Jeff Green | Dec 06, 2007
Feature Article - December 6, 2007 Back toHome Feature Article - December 6, 2007 Area schools receive Learning Foundation grants by Jeff GreenA specialised bike building project at Sydenham High School; Rock ’n Rollers at Hinchinbrooke School in Parham; and canoe builders at North Addington Education Centre in Cloyne will all benefit from some of the $60,000 that has been allocated by the Limestone Learning Foundation.
The School of Rock at Hinchinbrooke Public School will no longer be dependent on teacher Julia Schall’s drum kit. Thanks to a $1,494 grant, the school will have its own drum kit and bass, as well as an amplifier, some microphones and a mike stand.
Julia Schall started the School of Rock for the Grade 7 and 8 students three years ago.
“In the first year we had a single band, and last year there were two bands - a boy band and a girl band. This year we are going to have a beginners’ band and one for more experienced players,” Julia Schall said.
The program starts up in January. “The first months are painful for some of the other teachers in the school, but by the spring we will be ready to put on a show.”
YARD PALS Michelle Doyle, another teacher at Hinchinbrooke, received a $250 grant to help set up a mentoring project for school recess. Students from the junior and intermediate grades (5-8) will undergo training to teach games to younger students. The older students will also learn about conflict resolution. Younger students will learn new games, and the entire project encourages a fun, safe environment during recess times at the school.
“I didn’t invent the program,” Michele Doyle said, “but I sort of adapted it from a similar program at Truedell School [in Kingston] where I taught previously”.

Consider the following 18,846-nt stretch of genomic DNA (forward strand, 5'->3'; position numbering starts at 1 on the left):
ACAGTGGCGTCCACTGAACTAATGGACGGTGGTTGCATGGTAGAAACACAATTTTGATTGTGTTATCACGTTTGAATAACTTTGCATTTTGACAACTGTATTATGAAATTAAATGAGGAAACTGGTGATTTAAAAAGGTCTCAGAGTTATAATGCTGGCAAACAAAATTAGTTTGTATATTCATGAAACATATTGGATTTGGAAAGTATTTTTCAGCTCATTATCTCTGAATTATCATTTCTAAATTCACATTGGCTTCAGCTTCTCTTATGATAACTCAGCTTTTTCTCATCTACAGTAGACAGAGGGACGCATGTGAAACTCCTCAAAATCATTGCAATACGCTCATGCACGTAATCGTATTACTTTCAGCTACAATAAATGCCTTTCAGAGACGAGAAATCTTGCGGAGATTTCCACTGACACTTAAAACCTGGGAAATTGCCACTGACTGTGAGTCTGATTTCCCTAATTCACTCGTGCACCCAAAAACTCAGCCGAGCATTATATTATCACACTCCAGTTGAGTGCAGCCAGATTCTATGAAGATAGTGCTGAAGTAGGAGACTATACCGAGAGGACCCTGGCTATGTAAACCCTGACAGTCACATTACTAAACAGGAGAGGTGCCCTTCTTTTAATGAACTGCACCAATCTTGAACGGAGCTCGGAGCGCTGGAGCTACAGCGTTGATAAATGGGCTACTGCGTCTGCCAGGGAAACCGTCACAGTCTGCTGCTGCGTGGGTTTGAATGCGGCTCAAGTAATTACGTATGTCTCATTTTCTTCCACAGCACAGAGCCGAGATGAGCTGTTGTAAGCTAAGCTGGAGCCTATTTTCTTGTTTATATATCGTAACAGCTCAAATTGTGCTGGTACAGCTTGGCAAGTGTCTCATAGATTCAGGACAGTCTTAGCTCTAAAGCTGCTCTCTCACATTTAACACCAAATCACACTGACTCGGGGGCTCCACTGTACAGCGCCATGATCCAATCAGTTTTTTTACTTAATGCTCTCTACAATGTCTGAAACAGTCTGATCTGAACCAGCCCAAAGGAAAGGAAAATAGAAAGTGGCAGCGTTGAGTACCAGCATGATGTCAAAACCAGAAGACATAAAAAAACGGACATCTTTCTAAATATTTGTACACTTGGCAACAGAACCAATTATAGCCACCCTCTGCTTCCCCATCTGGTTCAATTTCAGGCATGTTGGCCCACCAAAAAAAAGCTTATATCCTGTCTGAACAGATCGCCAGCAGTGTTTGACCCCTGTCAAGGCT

The $250 will help add to the school’s stock of equipment and will also go towards vests to identify the older students that will be doing the teaching.
CODY BIKE PROJECT – This project came together quite quickly, but it is not surprising that it appealed to the Learning Foundation. About a month ago, the mother of a student named Cody from the School to Community classroom at Sydenham High School approached Mike Mol, who teaches in the manufacturing technology program. Cody is 15, and one of the challenges he faces is one of balance. In order for him to ride a bicycle, it needs to be one he can sit in to ride.
Mike Mol’s Grade 12 class took on the project and worked out some preliminary designs for a bicycle.
“They wanted to build something that would be kind of cool, because Cody is 15, and they came up with a chopper theme that will be safe and easy for Cody to ride,” said Mike Mol.
But the manufacturing technology class was lacking some equipment, and there will be material costs for the bicycle. With the deadline for the Learning Foundation only one day away, Mike Mol stayed up late on a Thursday night to fill in the application.
The program will be receiving $3,200. The money will be used to purchase a tubing bender for the class and for material and parts for Cody’s bike.
A prototype will be built from steel, and the actual bike will be made from aluminium. Hopefully, when the snow finally melts next spring, Cody will have a new bike.
THE CANOE (Phase 2) – North Addington Education Centre has been working to develop a shop for its elementary students, and last year received a grant from the Learning Foundation to help with the shop and with a canoe-building project. This year, they are receiving another $3,650 to support the Grade 7 and 8 students in building a cedar strip canoe. The money will go towards a cedar strip kit and some equipment, and plans are to launch the canoe by the end of June. The canoe itself will be donated back to the Limestone Foundation to be auctioned off.
The students are also going to be building their own personal paddles in the shops
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